Prof Ramanantsoa believes one reason for this change of focus for schools in non-English-speaking countries was the increased demand for academic research, which was dominated by US journals, published in English. This was more significant than the need to grow numbers and revenues by attracting international students, he says. “The question of money came later. It was an opportunity but not a strategy.”
The increased scale of operations at the top business schools has been dramatic. LBS used to have 80 MBA students; now it has more than 400. In the 1970s the school stuck to academic terms, opening 30 weeks a year, now it is open for at least 50 weeks.
Growth in international students and research signalled the need for the top European business schools to teach in English.
“For the MBA and EMBA, English is a must,” says Prof Ramanantsoa.
Prof Garralda agrees it is essential. “It’s a global business, this. Professors know that if they can’t do a seminar in English there is no place for them.”
There have also been significant changes in what is taught and how it is taught. Dominique Turpin, president at IMD in Lausanne, recalls when his schools taught subjects such as long-range planning, unheard of in today’s MBA. “To me the MBA was about getting the fundamentals and the knowledge and now knowledge is widely available. Where we add value is by adding the appropriate attitude.”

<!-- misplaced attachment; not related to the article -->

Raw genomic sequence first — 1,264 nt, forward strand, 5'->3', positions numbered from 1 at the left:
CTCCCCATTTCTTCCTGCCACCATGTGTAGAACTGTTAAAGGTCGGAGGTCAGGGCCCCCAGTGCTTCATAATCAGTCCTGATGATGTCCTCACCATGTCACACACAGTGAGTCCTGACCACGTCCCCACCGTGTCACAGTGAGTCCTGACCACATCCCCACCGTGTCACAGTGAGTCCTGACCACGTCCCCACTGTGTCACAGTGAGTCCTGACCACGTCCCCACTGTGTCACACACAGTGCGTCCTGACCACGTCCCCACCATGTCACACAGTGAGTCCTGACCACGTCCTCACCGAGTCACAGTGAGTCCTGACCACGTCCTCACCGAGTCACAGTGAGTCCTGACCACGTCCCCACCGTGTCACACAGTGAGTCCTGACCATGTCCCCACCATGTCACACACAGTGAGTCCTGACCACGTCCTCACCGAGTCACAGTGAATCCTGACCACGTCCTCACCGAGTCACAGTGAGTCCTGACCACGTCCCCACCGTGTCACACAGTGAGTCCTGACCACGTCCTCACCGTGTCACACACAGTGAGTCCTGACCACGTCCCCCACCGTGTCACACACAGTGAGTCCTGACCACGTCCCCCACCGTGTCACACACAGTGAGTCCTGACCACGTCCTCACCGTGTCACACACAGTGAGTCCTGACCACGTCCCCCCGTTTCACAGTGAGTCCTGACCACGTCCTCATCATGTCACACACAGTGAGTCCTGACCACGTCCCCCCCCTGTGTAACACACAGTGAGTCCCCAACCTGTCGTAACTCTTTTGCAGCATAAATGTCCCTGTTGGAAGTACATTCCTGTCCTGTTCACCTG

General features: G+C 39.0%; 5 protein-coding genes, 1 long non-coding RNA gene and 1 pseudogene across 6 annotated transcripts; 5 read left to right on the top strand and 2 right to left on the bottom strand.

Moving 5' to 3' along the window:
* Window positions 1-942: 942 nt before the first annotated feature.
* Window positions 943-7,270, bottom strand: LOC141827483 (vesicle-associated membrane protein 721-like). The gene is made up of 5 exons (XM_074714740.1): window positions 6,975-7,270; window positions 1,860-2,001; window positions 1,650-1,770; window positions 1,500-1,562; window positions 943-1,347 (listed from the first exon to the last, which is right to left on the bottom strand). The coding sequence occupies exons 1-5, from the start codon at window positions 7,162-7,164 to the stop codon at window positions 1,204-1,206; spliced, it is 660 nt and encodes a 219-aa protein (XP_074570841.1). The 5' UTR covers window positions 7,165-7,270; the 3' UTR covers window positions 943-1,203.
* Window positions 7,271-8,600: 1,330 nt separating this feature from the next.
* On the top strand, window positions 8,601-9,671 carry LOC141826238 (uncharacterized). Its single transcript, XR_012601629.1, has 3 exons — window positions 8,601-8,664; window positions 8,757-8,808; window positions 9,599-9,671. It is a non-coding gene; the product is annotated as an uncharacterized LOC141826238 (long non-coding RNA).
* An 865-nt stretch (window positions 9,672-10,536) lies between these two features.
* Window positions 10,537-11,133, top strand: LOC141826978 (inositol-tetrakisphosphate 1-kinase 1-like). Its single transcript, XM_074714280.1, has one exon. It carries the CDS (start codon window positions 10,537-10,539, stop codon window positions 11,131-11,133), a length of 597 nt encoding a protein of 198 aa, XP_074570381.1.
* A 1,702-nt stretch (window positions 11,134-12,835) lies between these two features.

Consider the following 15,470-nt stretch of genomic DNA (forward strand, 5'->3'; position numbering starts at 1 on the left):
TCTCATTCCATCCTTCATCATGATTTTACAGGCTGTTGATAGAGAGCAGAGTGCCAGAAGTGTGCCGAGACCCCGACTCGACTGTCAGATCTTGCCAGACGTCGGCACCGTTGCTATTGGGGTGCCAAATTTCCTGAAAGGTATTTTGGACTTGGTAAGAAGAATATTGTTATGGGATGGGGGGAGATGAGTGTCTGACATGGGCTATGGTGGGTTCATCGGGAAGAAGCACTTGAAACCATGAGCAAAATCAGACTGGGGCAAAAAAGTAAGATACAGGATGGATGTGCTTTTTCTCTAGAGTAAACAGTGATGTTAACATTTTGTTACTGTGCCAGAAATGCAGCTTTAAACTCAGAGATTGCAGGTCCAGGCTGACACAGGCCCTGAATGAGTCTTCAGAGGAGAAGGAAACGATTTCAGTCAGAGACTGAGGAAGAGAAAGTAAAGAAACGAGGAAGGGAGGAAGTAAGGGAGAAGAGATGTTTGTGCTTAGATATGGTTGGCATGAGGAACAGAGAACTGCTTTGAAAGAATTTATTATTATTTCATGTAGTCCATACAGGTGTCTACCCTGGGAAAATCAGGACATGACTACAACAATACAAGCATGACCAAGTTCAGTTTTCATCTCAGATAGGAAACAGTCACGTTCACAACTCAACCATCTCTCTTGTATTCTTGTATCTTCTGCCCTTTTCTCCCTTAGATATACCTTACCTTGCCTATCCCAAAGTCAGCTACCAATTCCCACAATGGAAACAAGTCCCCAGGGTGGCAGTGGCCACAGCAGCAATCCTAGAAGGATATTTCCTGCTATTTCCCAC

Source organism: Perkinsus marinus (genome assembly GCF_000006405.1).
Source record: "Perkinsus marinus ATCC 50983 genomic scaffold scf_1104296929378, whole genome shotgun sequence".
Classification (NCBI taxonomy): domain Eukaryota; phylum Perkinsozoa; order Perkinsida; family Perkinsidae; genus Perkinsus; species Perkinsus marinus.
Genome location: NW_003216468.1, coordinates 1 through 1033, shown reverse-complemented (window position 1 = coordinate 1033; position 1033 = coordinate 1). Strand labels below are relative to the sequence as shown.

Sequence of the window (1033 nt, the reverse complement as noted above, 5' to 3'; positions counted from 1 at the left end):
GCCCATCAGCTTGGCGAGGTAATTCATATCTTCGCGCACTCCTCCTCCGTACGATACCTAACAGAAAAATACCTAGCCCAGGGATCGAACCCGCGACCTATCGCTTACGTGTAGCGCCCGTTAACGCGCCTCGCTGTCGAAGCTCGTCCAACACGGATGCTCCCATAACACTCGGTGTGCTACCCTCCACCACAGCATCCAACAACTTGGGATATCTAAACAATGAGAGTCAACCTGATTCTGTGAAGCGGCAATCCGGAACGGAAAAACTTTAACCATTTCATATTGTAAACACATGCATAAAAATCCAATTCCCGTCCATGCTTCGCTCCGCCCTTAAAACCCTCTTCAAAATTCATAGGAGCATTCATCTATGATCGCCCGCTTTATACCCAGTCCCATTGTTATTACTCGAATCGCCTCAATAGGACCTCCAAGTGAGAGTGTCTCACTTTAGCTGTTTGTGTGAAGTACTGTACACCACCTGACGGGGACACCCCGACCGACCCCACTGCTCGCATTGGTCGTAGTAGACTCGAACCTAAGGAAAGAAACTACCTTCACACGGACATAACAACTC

Prof Likierman recalls a far greater emphasis on numbers. “We still thought science could solve problems on its own.” Leadership and people skills were never considered. Prof Ramanantsoa says business schools used to teach “recipes” for success. “Now we are teaching about uncertainty, we are not teaching recipes.”
An ambiguous relationship still exists between US and European MBA programmes. When Prof Likierman joined LBS in the 1970s, “business schools were finding their own way”, he says. “Although the US was the dominant force, the question was how much do we adopt from the US and how much do we do our own thing.”
Case studies were a new approach to teaching, but often treated with suspicion. Although the founders of Insead were Harvard MBAs, they eschewed the two-year US model for pragmatic reasons, says Claude Janssen, honorary chairman of Insead. “It would have been difficult for many European participants to leave their jobs for two years in order to follow an MBA programme at Insead, which at the time was completely unknown. A one-year MBA programme was more attractive and made sense.”
More recently, technology has featured prominently in the delivery and administration of programmes. At IMD, Prof Turpin recalls writing all his reports on an Olivetti typewriter, while Prof Likierman, a professor of accounting, used a slide-rule when he first joined LBS. Computers filled an entire room, he recalls. “The computer used for economic forecasting was in a room that is now a lecture theatre.”